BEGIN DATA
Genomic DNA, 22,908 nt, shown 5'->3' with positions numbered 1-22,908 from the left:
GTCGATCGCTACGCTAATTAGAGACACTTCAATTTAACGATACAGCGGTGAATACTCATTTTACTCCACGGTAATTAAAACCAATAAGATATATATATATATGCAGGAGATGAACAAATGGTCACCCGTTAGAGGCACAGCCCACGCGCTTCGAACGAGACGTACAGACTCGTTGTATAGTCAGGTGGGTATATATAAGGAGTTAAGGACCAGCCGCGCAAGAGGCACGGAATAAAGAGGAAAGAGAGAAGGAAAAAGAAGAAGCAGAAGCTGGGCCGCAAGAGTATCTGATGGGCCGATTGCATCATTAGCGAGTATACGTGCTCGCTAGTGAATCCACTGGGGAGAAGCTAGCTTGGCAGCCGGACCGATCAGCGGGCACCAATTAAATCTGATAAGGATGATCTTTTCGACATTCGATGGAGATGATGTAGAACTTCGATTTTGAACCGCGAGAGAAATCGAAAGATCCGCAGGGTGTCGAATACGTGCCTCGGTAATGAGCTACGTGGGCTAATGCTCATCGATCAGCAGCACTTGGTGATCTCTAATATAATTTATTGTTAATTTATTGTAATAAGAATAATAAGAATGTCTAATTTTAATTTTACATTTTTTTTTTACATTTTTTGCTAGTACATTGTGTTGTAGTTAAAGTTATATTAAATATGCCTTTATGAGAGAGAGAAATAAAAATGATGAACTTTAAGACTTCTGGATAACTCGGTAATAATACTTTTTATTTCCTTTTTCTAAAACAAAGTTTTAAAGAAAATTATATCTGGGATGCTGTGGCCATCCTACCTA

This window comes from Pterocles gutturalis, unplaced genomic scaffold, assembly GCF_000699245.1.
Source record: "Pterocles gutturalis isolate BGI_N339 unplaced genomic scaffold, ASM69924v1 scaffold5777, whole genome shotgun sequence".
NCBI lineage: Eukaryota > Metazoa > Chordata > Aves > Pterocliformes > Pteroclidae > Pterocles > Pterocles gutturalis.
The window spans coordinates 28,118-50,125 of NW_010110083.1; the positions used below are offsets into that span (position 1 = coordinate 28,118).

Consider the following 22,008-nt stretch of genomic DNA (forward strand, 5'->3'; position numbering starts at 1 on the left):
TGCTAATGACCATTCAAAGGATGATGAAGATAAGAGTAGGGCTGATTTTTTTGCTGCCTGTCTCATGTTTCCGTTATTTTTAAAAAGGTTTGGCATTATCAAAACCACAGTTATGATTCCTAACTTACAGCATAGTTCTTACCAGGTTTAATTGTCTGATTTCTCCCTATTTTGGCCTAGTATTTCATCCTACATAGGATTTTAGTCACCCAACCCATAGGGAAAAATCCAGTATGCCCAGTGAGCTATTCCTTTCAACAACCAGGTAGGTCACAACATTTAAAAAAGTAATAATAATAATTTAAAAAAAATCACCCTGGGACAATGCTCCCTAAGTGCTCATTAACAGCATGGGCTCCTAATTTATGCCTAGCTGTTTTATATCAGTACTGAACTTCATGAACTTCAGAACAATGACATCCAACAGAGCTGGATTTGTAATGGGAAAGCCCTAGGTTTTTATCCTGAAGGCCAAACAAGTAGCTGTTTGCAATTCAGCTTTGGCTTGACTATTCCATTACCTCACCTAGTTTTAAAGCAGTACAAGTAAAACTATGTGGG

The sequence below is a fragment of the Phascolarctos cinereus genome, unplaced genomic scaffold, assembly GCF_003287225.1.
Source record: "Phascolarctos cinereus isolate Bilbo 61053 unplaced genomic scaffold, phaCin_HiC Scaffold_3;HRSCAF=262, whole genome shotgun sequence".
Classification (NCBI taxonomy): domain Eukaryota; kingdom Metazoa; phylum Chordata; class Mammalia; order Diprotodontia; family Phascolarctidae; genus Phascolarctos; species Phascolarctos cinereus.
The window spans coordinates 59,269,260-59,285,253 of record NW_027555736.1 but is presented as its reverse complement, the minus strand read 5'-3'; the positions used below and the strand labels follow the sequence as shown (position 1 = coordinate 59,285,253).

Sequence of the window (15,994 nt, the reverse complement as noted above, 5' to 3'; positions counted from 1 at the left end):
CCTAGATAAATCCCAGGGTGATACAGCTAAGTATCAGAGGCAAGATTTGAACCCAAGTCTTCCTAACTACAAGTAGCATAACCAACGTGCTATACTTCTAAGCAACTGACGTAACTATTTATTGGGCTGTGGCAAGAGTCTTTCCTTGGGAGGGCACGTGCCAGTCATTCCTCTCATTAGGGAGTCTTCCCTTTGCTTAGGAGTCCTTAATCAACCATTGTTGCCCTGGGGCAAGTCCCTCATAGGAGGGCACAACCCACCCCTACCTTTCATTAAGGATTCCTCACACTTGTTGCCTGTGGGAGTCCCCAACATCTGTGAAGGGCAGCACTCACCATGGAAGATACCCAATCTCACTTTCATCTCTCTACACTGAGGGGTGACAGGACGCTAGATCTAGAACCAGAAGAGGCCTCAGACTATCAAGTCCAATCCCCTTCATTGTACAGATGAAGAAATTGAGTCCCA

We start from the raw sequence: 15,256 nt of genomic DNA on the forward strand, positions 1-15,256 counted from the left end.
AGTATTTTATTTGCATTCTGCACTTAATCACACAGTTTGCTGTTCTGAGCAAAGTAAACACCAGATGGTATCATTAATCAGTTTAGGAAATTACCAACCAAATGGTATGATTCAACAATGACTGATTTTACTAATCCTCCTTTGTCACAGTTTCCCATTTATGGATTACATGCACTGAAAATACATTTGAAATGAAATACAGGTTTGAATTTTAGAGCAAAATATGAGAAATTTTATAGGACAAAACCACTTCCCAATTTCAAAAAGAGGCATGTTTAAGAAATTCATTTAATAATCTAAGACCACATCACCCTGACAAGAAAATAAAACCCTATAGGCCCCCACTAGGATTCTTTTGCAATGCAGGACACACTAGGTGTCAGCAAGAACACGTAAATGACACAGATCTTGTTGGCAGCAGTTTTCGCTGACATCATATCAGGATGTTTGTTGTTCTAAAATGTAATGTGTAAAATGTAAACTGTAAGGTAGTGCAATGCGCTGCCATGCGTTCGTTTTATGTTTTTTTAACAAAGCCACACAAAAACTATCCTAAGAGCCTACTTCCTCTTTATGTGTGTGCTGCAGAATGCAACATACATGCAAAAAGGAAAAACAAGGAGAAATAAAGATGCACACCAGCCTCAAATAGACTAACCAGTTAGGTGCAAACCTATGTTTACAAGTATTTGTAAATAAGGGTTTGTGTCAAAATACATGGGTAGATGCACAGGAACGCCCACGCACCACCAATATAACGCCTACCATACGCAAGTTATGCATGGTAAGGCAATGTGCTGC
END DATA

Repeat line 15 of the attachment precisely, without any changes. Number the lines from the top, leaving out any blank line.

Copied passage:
We start from the raw sequence: 15,256 nt of genomic DNA on the forward strand, positions 1-15,256 counted from the left end.